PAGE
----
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Local News

Legislation could aid Joliet in purchasing prison

Joliet Area Historical Museum would like to offer tours

JOLIET – The city could have the option of taking ownership of the Joliet Correctional Center for $10 under legislation being suggested by Rep. Larry Walsh Jr., the City Council learned Monday.

Under the plan, the city would be able to develop prison property both west and east of Collins Street, City Manager Jim Hock told the council.

The city, in conjunction with the Joliet Area Historical Museum, has proposed offering tours of the facility at 1100 Collins St., better known as Joliet Prison.

Hock said he discussed the plan last week with Walsh, State Sen. Pat McGuire and representatives of the Illinois Department of Corrections and the governor’s office.

Walsh pitched the idea of city ownership Monday morning, Hock said.

Several council members expressed concerns about safety conditions at the prison, which closed in 2002.

Hock reiterated that tours would be conducted from outside looking in “through bars and glass” at this stage given the state of the prison buildings. Many are in need of repair and the cell blocks themselves are lined with peeling lead paint, Hock said.

The roof on the main building recently collapsed, he said.

“It was brick and it knocked out all three floors and came down into the basement,” Hock said.

However other areas on the 127-acre site, such as the women’s prison, which was built across the street in 1896, still are in relatively pristine condition, Hock said.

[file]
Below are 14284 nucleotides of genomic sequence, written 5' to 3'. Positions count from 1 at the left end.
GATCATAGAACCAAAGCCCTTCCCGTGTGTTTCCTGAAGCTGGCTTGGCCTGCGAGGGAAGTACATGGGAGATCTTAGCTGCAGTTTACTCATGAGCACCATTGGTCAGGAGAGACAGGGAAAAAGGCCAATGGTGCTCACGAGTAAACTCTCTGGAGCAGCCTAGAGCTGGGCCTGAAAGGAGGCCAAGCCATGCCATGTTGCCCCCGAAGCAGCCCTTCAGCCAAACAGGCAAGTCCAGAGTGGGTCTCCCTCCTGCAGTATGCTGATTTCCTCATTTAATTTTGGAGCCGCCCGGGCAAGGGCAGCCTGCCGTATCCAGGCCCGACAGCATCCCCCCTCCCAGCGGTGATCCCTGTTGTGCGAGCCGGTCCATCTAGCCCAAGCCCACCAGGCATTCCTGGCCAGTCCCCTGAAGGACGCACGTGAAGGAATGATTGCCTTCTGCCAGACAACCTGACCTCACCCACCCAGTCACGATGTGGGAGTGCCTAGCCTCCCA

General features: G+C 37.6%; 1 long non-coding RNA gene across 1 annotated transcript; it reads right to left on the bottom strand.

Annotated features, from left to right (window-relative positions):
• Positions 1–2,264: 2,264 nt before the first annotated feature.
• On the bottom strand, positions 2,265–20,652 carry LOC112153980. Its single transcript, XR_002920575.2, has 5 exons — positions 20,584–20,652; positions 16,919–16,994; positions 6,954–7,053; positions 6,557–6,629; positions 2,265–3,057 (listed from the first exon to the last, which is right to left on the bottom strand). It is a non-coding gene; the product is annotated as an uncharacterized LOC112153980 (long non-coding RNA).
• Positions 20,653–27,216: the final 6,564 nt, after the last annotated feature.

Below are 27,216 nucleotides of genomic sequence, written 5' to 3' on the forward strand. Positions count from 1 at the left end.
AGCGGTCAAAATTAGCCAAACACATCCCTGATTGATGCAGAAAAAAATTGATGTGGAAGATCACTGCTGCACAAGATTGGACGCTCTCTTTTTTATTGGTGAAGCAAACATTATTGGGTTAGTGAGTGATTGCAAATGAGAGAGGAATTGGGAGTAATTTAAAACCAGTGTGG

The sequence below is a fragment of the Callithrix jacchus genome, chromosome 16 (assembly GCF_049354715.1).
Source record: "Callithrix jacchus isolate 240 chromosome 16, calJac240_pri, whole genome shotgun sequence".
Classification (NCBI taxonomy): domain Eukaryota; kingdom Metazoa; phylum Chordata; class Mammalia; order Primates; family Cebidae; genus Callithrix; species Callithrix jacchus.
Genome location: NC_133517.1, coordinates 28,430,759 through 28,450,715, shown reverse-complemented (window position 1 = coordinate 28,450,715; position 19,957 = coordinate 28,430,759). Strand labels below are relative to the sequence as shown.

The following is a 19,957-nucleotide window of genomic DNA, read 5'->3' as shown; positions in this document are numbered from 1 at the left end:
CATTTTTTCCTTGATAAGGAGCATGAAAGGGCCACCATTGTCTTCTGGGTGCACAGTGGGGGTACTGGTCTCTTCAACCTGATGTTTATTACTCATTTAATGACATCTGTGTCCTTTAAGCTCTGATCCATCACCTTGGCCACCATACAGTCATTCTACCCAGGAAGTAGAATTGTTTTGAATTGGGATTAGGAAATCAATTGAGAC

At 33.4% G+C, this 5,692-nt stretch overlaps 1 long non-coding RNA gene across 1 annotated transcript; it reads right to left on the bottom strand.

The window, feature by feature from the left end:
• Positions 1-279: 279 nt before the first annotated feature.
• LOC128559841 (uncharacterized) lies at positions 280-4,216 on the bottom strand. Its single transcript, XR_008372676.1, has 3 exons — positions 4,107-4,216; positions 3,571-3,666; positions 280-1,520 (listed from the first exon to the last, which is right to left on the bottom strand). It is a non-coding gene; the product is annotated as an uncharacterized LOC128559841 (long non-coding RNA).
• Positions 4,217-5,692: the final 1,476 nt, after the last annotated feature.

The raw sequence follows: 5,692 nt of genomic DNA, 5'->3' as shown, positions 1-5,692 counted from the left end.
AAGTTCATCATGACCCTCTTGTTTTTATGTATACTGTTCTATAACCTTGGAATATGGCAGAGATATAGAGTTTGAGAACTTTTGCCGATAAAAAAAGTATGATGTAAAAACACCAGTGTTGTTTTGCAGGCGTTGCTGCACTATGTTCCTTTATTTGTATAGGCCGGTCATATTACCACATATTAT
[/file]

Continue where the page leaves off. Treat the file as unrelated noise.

Councilman Jim McFarland said he was concerned about the city’s liability if it took ownership of the prison. He said the city might be better off focusing its redevelopment efforts on other sites, such as the former Silver Cross Hospital.

Mayor Tom Giarrante said the proposal would give the city a year to develop the prison site before ownership would revert to the state.

Discussion of the prison came up during an economic development presentation by Hock at Monday’s pre-council session.

Museum officials have proposed offering a bus and walking tours of the prison that would be led by former guards.

Points of interest would include an original single cell dated 1853, the solitary confinement building, guard posts looking upon interior prison cells and an external wall corner guard turret. There would be no access to the interior of any buildings.

Tours would originate at the museum, according to the proposal. Visitors would be bused to the site. Tours would be conducted five afternoons a week between Memorial Day and Labor Day.

The museum would charge about $40 a person for the tour, Greg Peerbolte, the museum’s executive director, said. Revenue would be used to pay for mowing, tour guide expenses, bus transportation, insurance, marketing and preservation.

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